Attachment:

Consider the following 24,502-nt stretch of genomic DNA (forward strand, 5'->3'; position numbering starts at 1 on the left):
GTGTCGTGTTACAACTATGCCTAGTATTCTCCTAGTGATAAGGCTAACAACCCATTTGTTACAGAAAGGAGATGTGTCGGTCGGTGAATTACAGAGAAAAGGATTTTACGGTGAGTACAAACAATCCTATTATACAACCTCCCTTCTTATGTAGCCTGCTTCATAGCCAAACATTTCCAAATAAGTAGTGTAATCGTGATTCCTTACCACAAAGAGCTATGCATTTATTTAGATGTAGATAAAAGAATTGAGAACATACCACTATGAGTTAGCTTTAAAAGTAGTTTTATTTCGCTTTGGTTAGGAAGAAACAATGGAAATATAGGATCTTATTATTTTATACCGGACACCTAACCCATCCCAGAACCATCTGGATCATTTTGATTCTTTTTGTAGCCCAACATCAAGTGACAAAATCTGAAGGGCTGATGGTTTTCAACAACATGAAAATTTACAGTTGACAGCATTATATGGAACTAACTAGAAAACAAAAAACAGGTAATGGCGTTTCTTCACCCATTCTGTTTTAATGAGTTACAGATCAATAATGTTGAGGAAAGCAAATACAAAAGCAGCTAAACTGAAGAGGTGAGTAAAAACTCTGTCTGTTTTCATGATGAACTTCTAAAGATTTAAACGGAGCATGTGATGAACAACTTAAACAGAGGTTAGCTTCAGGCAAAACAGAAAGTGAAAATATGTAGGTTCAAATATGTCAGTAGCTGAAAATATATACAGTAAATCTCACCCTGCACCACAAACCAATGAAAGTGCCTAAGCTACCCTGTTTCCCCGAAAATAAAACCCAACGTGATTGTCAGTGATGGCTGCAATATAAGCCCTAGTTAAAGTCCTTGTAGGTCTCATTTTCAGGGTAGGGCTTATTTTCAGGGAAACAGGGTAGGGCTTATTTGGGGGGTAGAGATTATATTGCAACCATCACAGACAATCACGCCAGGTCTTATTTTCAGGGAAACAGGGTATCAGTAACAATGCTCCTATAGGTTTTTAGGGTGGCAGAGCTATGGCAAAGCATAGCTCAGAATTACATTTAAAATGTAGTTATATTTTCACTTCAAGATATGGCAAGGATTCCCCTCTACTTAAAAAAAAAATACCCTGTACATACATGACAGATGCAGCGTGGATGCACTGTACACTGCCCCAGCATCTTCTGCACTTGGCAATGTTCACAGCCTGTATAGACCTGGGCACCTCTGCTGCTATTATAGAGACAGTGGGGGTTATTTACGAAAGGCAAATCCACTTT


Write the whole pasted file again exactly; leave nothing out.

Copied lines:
Consider the following 24,502-nt stretch of genomic DNA (forward strand, 5'->3'; position numbering starts at 1 on the left):
GTGTCGTGTTACAACTATGCCTAGTATTCTCCTAGTGATAAGGCTAACAACCCATTTGTTACAGAAAGGAGATGTGTCGGTCGGTGAATTACAGAGAAAAGGATTTTACGGTGAGTACAAACAATCCTATTATACAACCTCCCTTCTTATGTAGCCTGCTTCATAGCCAAACATTTCCAAATAAGTAGTGTAATCGTGATTCCTTACCACAAAGAGCTATGCATTTATTTAGATGTAGATAAAAGAATTGAGAACATACCACTATGAGTTAGCTTTAAAAGTAGTTTTATTTCGCTTTGGTTAGGAAGAAACAATGGAAATATAGGATCTTATTATTTTATACCGGACACCTAACCCATCCCAGAACCATCTGGATCATTTTGATTCTTTTTGTAGCCCAACATCAAGTGACAAAATCTGAAGGGCTGATGGTTTTCAACAACATGAAAATTTACAGTTGACAGCATTATATGGAACTAACTAGAAAACAAAAAACAGGTAATGGCGTTTCTTCACCCATTCTGTTTTAATGAGTTACAGATCAATAATGTTGAGGAAAGCAAATACAAAAGCAGCTAAACTGAAGAGGTGAGTAAAAACTCTGTCTGTTTTCATGATGAACTTCTAAAGATTTAAACGGAGCATGTGATGAACAACTTAAACAGAGGTTAGCTTCAGGCAAAACAGAAAGTGAAAATATGTAGGTTCAAATATGTCAGTAGCTGAAAATATATACAGTAAATCTCACCCTGCACCACAAACCAATGAAAGTGCCTAAGCTACCCTGTTTCCCCGAAAATAAAACCCAACGTGATTGTCAGTGATGGCTGCAATATAAGCCCTAGTTAAAGTCCTTGTAGGTCTCATTTTCAGGGTAGGGCTTATTTTCAGGGAAACAGGGTAGGGCTTATTTGGGGGGTAGAGATTATATTGCAACCATCACAGACAATCACGCCAGGTCTTATTTTCAGGGAAACAGGGTATCAGTAACAATGCTCCTATAGGTTTTTAGGGTGGCAGAGCTATGGCAAAGCATAGCTCAGAATTACATTTAAAATGTAGTTATATTTTCACTTCAAGATATGGCAAGGATTCCCCTCTACTTAAAAAAAAAATACCCTGTACATACATGACAGATGCAGCGTGGATGCACTGTACACTGCCCCAGCATCTTCTGCACTTGGCAATGTTCACAGCCTGTATAGACCTGGGCACCTCTGCTGCTATTATAGAGACAGTGGGGGTTATTTACGAAAGGCAAATCCACTTT